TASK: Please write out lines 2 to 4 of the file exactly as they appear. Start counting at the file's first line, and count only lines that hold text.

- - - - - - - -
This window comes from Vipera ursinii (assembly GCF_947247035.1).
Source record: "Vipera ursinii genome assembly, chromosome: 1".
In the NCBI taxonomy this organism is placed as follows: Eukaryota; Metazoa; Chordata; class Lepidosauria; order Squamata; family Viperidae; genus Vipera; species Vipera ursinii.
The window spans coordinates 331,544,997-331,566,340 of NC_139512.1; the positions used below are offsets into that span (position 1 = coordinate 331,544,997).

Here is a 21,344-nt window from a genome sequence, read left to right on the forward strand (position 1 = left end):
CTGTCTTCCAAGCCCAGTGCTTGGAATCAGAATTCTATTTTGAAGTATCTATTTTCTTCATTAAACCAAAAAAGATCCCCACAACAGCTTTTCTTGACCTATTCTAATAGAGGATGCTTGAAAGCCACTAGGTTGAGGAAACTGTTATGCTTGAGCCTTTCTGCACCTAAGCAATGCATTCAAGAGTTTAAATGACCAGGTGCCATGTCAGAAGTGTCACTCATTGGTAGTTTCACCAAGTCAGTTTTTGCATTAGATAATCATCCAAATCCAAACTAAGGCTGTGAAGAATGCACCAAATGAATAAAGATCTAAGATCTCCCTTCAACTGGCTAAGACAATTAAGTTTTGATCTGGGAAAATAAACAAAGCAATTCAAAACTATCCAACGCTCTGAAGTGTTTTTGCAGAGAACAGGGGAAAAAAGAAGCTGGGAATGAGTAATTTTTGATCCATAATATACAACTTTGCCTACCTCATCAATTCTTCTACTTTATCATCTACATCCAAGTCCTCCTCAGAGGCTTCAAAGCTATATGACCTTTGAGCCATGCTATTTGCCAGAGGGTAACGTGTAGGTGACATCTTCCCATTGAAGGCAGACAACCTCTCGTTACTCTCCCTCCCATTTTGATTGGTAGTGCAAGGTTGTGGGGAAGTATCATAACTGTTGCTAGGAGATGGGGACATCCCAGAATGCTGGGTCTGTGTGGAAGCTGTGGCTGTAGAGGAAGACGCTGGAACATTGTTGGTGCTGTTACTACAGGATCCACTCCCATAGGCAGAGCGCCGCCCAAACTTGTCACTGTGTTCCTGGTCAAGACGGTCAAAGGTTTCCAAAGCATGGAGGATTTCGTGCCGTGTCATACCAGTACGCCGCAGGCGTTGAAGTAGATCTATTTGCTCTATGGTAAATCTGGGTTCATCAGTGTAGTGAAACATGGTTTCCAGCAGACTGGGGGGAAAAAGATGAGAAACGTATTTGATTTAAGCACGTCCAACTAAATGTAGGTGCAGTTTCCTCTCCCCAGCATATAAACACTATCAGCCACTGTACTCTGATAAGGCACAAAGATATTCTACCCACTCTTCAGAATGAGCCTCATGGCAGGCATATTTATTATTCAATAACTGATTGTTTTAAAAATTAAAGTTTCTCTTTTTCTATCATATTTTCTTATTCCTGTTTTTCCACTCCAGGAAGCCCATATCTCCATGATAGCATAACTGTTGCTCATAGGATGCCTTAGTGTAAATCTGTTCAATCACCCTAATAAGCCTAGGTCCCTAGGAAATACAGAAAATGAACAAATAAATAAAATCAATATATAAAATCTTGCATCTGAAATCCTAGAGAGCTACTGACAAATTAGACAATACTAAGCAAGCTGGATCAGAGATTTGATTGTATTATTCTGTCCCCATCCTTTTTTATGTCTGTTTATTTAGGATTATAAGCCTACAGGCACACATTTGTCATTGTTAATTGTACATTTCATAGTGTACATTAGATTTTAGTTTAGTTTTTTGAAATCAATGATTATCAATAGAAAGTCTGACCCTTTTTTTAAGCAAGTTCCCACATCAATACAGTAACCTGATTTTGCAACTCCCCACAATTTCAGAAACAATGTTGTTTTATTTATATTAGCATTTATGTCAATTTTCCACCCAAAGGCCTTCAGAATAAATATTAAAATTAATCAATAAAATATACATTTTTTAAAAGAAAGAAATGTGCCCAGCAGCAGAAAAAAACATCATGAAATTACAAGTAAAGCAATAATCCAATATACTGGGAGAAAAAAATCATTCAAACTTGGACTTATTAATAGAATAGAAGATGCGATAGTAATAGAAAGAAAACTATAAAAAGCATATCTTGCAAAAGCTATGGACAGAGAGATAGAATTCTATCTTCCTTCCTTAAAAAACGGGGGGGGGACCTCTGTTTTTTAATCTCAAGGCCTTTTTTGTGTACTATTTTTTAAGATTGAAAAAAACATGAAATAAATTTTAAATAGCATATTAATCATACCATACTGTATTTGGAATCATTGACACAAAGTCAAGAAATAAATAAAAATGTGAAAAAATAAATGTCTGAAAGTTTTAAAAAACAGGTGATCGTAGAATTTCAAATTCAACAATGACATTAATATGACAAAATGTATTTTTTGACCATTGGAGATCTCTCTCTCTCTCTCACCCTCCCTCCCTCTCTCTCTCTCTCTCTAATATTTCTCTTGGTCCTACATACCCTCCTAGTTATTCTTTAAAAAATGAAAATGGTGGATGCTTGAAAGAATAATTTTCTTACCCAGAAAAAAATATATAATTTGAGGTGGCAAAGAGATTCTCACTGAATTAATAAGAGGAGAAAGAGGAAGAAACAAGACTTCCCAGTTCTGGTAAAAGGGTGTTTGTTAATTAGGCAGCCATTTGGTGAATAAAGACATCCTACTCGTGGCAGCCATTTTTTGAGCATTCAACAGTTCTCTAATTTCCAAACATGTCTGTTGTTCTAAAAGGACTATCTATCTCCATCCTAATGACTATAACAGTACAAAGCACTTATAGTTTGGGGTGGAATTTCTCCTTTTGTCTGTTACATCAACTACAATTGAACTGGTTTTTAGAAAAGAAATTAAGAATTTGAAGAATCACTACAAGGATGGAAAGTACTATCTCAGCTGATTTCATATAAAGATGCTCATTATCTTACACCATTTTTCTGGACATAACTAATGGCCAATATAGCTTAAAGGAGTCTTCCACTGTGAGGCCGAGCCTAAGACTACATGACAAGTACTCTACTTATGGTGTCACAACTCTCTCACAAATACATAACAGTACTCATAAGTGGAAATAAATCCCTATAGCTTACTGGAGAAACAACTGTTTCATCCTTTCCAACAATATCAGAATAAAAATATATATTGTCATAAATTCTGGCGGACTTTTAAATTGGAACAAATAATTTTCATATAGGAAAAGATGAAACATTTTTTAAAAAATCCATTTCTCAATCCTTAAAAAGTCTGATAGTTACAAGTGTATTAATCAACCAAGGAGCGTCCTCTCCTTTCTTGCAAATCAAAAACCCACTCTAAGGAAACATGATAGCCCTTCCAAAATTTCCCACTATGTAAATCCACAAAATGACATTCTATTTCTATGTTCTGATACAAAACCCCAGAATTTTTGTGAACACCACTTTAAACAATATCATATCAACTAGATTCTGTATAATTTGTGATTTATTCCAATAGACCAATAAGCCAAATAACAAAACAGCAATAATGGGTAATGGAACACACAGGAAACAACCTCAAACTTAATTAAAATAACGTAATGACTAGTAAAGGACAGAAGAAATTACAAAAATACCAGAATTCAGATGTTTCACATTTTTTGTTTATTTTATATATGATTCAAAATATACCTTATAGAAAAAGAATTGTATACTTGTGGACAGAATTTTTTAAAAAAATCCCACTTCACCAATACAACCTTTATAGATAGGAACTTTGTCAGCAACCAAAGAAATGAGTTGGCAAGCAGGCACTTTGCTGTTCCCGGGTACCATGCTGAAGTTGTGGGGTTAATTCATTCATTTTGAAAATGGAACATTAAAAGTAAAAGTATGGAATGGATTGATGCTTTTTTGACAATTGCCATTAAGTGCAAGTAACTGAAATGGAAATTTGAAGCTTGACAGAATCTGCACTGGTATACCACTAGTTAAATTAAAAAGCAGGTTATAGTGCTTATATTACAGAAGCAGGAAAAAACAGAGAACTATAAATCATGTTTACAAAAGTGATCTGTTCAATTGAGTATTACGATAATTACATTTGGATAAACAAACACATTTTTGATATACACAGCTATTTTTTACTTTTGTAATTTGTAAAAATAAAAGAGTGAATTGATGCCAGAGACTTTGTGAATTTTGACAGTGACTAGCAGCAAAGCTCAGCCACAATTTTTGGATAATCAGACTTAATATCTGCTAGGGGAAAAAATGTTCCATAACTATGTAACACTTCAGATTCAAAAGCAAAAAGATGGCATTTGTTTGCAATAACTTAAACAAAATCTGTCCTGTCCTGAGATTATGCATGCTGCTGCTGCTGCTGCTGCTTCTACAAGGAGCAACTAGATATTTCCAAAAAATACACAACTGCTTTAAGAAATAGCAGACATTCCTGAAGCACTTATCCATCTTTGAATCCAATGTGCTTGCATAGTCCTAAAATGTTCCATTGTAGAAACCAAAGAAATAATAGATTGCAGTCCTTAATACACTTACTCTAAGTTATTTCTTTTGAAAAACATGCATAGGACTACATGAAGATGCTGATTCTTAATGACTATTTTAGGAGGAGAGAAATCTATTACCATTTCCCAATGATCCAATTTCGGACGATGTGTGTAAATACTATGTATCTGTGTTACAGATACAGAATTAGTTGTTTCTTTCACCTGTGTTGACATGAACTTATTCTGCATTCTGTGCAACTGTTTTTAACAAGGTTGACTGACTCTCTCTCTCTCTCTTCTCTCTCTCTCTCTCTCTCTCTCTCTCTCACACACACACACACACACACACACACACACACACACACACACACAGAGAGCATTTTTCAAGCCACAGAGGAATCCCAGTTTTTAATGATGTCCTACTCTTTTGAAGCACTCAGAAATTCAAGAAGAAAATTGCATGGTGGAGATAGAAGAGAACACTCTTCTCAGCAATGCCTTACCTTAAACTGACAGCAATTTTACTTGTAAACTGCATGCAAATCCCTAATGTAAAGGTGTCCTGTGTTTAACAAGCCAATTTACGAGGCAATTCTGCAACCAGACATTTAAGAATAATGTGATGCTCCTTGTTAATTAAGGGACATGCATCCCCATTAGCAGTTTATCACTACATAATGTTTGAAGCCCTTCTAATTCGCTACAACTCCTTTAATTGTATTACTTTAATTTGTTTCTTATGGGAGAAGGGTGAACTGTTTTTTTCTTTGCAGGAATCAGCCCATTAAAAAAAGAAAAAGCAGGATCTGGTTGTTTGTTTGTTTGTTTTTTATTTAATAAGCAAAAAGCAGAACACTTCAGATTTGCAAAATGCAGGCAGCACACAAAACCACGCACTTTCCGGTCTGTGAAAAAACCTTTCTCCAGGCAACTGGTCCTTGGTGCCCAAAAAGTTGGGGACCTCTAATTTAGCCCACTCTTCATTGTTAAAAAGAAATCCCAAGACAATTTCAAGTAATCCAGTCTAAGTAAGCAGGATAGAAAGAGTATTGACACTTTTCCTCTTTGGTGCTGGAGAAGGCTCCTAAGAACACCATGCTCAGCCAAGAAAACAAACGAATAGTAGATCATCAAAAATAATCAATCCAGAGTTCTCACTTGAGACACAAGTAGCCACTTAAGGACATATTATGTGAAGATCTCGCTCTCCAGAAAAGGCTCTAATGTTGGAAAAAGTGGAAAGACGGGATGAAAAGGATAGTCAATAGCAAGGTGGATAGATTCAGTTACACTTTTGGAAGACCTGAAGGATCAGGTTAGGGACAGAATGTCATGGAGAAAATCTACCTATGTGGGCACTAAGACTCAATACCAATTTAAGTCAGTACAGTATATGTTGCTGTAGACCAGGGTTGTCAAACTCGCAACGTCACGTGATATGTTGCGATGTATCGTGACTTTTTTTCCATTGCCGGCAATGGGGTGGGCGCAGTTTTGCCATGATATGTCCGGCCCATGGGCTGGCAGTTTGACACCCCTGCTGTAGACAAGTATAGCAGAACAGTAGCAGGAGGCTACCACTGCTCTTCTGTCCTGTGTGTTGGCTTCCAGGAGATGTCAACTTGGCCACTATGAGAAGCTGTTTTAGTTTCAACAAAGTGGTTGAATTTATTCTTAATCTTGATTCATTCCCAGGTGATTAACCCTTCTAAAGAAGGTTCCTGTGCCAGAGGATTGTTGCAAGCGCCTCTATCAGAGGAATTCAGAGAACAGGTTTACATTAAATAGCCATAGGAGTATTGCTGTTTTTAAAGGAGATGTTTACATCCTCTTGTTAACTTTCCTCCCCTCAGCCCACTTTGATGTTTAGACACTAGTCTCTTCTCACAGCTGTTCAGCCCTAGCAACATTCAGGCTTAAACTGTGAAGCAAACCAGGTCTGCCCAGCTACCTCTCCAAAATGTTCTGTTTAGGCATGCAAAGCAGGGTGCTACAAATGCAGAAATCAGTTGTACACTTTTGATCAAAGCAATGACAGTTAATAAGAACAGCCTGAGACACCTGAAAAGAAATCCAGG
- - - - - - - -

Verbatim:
Source record: "Vipera ursinii genome assembly, chromosome: 1".
In the NCBI taxonomy this organism is placed as follows: Eukaryota; Metazoa; Chordata; class Lepidosauria; order Squamata; family Viperidae; genus Vipera; species Vipera ursinii.
The window spans coordinates 331,544,997-331,566,340 of NC_139512.1; the positions used below are offsets into that span (position 1 = coordinate 331,544,997).